Wicher G, Husic E, Nilsson G, Forsberg-Nilsson K
Neurosci. Lett. 555 (-) 171-176 [2013-10-25; online 2013-09-27]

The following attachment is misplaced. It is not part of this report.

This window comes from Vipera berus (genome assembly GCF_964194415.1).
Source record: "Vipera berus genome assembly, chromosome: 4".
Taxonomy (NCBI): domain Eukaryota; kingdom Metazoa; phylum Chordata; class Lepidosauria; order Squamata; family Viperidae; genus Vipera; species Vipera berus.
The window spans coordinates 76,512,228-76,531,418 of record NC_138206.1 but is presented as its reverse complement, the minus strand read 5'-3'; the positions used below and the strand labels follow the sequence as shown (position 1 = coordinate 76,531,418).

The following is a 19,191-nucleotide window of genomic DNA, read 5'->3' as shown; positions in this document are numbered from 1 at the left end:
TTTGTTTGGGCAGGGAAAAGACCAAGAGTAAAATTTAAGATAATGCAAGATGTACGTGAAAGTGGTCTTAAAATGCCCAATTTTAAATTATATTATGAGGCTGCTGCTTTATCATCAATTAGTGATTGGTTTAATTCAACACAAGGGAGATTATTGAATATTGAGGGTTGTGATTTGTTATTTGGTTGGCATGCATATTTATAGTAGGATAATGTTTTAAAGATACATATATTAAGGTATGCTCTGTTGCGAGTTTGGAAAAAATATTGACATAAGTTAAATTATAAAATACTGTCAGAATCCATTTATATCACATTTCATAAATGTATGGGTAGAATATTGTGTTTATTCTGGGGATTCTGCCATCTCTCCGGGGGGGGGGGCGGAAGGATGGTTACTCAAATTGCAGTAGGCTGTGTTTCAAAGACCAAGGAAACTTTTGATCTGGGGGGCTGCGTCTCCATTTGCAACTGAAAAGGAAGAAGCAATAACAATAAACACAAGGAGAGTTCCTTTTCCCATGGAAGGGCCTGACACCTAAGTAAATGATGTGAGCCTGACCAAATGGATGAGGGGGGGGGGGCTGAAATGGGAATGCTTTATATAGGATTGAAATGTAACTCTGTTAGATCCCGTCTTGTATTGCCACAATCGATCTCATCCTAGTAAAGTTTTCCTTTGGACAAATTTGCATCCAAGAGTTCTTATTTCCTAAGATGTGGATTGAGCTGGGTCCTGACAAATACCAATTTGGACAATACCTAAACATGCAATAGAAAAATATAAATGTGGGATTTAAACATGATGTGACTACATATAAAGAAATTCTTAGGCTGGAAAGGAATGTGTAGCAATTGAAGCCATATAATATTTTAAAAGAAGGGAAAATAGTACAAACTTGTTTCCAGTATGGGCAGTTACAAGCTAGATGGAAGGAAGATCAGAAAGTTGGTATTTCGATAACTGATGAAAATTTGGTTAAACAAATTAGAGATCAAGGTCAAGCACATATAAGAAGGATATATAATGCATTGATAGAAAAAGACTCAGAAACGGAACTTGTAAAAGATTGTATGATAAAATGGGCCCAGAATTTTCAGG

IL-33 has important functions in inflammatory and autoimmune diseases. In the brain, models of experimental encephalomyelitis are accompanied by up-regulation of IL-33 expression, and the cytokine is seen as an amplifier of the innate immune response. Little is known, however, about IL-33 the normal brain in adult life, or during development. We have analyzed the expression of IL-33 in the mouse brain during embryonic and postnatal development. Here we report that IL-33 expression was first detected in the CNS during late embryogenesis. From postnatal day 2 (P2) until P9 the expression increased and was strongest in the cerebellum, pons and thalamus, as well as in olfactory bulbs. Expression of IL-33 then became weaker and declined until P23, and it was not present in the adult brain. Both astrocytes and oligodendrocyte precursors expressed IL-33. The vast majority of IL-33 positive cells in the brain displayed nuclear staining, and this was found to be the case also in vitro, using mixed glial cultures. Our data suggest that IL-33 expression is under tight regulation in the normal brain. Its detection during the first three weeks of postnatal life coincides with important parts of the CNS developmental programs, such as general growth and myelination. This opens the possibility that IL-33 plays a role also in the absence of an inflammatory response.